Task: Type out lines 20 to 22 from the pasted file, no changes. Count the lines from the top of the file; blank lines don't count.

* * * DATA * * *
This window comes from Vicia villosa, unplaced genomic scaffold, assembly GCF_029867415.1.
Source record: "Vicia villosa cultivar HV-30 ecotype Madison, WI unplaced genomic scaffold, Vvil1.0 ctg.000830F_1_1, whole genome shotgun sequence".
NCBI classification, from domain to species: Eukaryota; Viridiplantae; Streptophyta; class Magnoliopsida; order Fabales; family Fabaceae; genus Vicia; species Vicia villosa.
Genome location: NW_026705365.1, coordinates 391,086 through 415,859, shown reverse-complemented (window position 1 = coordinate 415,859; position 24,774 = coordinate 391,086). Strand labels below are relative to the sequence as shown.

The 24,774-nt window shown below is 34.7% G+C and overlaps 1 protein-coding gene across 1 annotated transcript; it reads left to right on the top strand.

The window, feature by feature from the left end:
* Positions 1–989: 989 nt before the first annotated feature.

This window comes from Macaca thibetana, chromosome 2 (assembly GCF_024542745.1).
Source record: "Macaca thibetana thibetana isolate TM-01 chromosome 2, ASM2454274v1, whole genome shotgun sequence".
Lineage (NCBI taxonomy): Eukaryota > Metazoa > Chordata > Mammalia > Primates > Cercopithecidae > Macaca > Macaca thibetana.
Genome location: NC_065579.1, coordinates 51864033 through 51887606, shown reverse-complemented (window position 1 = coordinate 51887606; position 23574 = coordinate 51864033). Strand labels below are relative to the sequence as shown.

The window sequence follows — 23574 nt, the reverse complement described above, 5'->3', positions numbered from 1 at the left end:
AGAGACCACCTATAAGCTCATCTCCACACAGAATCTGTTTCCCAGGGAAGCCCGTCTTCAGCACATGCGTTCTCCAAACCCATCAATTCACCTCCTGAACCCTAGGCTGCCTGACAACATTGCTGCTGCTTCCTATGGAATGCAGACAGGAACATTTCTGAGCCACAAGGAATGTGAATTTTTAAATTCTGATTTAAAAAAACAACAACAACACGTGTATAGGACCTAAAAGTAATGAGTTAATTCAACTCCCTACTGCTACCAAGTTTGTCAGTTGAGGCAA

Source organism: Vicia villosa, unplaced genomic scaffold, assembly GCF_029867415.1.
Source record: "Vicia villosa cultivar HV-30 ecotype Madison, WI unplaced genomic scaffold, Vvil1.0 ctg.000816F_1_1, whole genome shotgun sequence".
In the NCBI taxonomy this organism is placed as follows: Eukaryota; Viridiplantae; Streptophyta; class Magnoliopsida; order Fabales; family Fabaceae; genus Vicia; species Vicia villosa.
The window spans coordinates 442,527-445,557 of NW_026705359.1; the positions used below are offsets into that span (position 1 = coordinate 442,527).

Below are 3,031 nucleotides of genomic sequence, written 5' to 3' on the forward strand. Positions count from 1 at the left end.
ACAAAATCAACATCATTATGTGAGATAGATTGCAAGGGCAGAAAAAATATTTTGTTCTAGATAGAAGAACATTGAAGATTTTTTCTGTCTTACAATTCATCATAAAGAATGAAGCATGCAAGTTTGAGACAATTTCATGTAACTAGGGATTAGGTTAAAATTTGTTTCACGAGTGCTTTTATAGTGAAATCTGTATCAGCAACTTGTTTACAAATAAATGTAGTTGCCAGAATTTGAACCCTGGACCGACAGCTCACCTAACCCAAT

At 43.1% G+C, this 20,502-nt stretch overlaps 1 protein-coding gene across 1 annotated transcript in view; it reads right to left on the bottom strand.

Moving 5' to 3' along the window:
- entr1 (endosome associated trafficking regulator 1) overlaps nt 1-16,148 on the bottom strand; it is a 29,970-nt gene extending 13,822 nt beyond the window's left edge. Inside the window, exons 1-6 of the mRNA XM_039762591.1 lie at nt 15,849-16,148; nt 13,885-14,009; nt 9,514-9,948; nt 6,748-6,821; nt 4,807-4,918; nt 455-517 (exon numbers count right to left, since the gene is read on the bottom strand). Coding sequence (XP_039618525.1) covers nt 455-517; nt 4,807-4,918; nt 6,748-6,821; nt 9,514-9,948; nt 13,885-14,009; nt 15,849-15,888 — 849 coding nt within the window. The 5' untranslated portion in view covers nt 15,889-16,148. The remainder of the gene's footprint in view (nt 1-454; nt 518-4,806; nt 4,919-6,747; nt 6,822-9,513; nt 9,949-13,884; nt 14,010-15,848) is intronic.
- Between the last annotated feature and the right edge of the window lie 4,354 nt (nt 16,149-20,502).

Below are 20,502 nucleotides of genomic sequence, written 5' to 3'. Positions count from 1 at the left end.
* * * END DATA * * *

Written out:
At 43.1% G+C, this 20,502-nt stretch overlaps 1 protein-coding gene across 1 annotated transcript in view; it reads right to left on the bottom strand.

Moving 5' to 3' along the window:
- entr1 (endosome associated trafficking regulator 1) overlaps nt 1-16,148 on the bottom strand; it is a 29,970-nt gene extending 13,822 nt beyond the window's left edge. Inside the window, exons 1-6 of the mRNA XM_039762591.1 lie at nt 15,849-16,148; nt 13,885-14,009; nt 9,514-9,948; nt 6,748-6,821; nt 4,807-4,918; nt 455-517 (exon numbers count right to left, since the gene is read on the bottom strand). Coding sequence (XP_039618525.1) covers nt 455-517; nt 4,807-4,918; nt 6,748-6,821; nt 9,514-9,948; nt 13,885-14,009; nt 15,849-15,888 — 849 coding nt within the window. The 5' untranslated portion in view covers nt 15,889-16,148. The remainder of the gene's footprint in view (nt 1-454; nt 518-4,806; nt 4,919-6,747; nt 6,822-9,513; nt 9,949-13,884; nt 14,010-15,848) is intronic.